This is a cross post from Point of No Return
Last week, I met a Kurd, a barber by trade, with Jewish grandparents on his mother’s side. I asked him, how come his grandparents had converted to Islam? His grandfather had a dream about Muhammed, he told me. He was instructed to go and see his local imam. His imam told him that the dream was a sign that he ought to convert to Islam. And so he did. His Jewish wife and family were also persuaded to change their names to Muslim names and convert.
But there was always a lingering suspicion that the wife was not sincere in her conversion. As a good Muslim, she was expected to spread her prayer mat out five times a day. To test her, her family placed matchsticks inside the prayer mat. If she had used it, the matchsticks would have broken. They checked the prayer mat: the matchsticks had remained intact. Her grandson the barber considers himself Jewish, as halachically (according to Jewish law) he is – Judaism being passed through the mother’s line.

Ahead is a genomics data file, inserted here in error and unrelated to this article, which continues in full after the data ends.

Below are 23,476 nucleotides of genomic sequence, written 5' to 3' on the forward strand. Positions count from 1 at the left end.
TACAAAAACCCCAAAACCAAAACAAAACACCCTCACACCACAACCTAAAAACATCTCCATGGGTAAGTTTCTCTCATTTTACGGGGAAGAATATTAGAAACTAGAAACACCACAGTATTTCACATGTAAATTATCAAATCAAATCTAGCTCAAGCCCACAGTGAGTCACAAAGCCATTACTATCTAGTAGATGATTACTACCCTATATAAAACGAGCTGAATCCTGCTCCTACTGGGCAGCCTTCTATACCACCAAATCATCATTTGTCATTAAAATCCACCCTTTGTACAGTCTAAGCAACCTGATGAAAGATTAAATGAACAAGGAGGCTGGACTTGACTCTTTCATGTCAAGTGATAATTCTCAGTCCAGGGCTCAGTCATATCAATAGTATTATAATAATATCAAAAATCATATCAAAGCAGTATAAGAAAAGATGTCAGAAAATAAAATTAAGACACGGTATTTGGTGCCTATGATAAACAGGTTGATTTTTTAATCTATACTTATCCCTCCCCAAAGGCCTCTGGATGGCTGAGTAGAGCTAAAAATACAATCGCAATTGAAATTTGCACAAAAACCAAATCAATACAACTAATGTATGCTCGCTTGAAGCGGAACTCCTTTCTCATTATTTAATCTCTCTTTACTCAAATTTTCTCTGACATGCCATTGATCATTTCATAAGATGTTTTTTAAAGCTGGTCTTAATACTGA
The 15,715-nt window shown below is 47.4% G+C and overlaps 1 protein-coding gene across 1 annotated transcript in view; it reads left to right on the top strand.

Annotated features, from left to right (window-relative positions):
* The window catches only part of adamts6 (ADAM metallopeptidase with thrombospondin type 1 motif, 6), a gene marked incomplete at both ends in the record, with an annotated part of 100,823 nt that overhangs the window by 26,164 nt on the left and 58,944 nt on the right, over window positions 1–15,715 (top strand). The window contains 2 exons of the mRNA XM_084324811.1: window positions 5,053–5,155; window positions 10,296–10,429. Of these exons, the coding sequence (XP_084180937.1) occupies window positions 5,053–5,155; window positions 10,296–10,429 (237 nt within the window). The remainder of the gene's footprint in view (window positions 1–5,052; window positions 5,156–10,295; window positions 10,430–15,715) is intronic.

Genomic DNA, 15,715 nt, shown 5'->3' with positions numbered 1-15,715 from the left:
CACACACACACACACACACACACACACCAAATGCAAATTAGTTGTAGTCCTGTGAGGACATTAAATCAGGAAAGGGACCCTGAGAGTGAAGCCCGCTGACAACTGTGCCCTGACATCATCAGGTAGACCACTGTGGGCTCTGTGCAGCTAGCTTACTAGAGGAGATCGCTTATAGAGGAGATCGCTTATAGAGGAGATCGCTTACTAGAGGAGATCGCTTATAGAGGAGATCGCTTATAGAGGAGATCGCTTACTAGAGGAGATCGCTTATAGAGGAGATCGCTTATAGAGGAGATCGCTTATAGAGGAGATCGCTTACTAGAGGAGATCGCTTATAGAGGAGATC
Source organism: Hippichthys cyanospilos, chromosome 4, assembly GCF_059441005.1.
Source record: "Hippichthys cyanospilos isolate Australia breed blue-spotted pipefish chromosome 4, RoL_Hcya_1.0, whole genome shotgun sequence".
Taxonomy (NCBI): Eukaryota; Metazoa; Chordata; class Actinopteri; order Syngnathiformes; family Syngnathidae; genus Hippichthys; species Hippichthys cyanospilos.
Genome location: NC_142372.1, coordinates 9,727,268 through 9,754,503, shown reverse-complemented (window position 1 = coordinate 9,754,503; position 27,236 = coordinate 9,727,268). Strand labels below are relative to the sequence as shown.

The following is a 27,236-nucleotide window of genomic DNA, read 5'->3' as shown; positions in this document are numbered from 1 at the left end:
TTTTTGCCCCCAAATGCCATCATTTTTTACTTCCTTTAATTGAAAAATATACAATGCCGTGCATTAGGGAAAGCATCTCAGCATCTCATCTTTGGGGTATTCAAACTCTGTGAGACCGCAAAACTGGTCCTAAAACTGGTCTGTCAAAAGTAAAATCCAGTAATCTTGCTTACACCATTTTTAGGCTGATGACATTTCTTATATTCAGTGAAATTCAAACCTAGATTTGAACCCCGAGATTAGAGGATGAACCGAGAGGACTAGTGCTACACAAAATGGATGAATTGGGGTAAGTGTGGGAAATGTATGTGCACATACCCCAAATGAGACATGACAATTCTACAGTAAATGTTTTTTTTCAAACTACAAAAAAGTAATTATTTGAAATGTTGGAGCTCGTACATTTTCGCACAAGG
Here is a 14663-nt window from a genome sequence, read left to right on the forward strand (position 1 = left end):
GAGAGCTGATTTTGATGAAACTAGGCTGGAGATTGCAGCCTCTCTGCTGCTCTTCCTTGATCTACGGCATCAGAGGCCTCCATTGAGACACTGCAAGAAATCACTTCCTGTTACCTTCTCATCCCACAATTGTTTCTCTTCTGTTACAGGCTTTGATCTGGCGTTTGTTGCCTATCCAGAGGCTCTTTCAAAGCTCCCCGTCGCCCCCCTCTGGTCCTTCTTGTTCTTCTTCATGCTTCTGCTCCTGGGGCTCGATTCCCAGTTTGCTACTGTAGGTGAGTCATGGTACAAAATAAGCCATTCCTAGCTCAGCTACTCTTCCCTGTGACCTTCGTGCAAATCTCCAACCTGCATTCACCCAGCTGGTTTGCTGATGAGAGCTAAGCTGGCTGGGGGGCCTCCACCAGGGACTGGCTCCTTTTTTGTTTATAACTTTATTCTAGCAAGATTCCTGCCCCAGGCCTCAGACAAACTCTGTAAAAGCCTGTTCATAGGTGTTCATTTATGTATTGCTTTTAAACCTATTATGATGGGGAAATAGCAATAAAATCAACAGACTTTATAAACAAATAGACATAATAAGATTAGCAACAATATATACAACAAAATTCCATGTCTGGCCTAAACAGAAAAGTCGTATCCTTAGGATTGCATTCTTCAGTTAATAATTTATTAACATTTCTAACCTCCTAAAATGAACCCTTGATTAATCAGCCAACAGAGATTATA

In Kurdistan, they call them Ben-Ju: they are the descendants of Jews converted to Islam. To all intents and purposes, they are Muslim. But they remain aware of their Jewish ancestry, and this undoubtedly influences their views. Many are sympathetic to Israel. The Israel-Kurd magazine – whose editor disappeared last summer without trace (reportedly kidnapped by Iranian agents) – was apparently an initiative of Kurds of mixed Muslim-Jewish ancestry.
The barber’s grandfather converted to Islam of his own free will. On several occasions, however, I have met Kurds who are now Muslim because decades, or centuries ago, a Muslim tribesman took a fancy to a Jewish girl and had her abducted so that he could marry her.
There could be hundreds or even thousands of these cases. It’s an intriguing thought that the scale of forced conversions in Kurdistan might even approximate what occurred in Morocco (one in fourMoroccan Muslims in Fez, for example, are reckoned to descend from Jewish converts) Yemen, and Iran.